While the series “Self-care” envisions art as an organic process, something that can be done and undone over time, the series “Champion” proposes a more explicit critique of a particular type of masculinity extolled in our society. For this series, Raadik has commissioned glass sculptures that reference both an ideal body type and actual beauty products. Here, she takes advantage of the assumption that the media cultures regulating our bodies are supposedly objective, when in fact, they are often built on profoundly patriarchal rules that naturally favor the biology of some over others while capitalizing on our pain and insecurities. Her work speaks to the importance of taking agency back from corporations that sell forms of healing and giving that agency back to the communities who use them as a means of survival.
In refashioning the nature of these everyday products conceptually, Raadik has created works that are not objects of aesthetic contemplation but a gesture of generative social action. The implicit and explicit critique of traditional art practices is not a means in itself here. Rather, the artist is more interested in experimenting with what a space for healing, emotional nourishment and soft power may look like. By making these products her own material, Raadik also criticizes the self-care practices often recommended online that prompt us to purchase lavish products that require a monetary transaction or construction of experiences that are aesthetically pleasing enough to post them on social media.
The exhibition also includes a series of photographs that document a year in a life of a woman who is recovering from trauma. These photographs are accompanied by a fictionalized account dealing with harassment, violence, mental and physical health, which is based on the experiences and the realities of being a woman artist. The viewer is invited to peer into the young woman’s desktop and view the photographs as a stream of images arranged in a chronological order. This black and white series is a documentation of self-healing, meticulously recorded on a daily basis. Practicing art has encouraged this process, by catalyzing creative explorations that promote mindfulness and provide a path to survival. Submerging herself in art and artistry enhances self-expression and knowledge of the self. The photographs are an external representation of the woman’s thoughts, offering glimpses into what happens inside her mind during recovery. Here, Raadik has found a way to intimately invite the audience into her character’s world, whether or not the viewers are members of her community. She unpacks emotional trauma and airs it out to inspire change in everyone.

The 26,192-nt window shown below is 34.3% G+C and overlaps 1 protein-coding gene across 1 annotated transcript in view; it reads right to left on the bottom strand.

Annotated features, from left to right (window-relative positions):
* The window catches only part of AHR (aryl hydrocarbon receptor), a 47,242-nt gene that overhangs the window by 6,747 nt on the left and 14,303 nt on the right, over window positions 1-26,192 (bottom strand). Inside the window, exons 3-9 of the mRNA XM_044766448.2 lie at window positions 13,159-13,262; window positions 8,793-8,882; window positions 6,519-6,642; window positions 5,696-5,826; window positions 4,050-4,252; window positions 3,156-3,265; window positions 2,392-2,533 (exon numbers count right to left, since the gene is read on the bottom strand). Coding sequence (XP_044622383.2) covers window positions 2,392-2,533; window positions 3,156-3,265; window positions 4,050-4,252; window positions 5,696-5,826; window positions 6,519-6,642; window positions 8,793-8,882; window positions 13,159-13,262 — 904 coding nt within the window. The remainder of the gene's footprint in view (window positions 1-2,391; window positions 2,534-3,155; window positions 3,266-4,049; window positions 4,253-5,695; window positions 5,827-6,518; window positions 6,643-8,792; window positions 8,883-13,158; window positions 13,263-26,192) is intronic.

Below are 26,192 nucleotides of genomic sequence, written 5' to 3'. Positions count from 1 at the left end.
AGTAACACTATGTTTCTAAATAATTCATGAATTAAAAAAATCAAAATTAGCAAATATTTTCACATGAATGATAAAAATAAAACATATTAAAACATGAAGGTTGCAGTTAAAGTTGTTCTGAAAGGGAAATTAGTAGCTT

Both deeply personal and political in tone, this exhibition links cultural, economic, and feminist critique to explore how the products we use propagate various forms of gender inequality and violence, replicating the patriarchal construction of gender. Moreover, the exhibition questions how the commodification of culture is sometimes reified by the very population it oppresses.2 See Victoria E. Collins & Dawn L. Rothe (2017) ”The consumption of patriarchy: commodification to facilitation and reification,” Contemporary Justice Review, 20:2, 161-174. Can care (in its many forms) become an alternative ethics to capitalism? Our goal is to begin a discussion on how this power system is perpetuated, as well as to suggest that patriarchal models must be revised to support a different, more equitable, and a radically inclusionary future.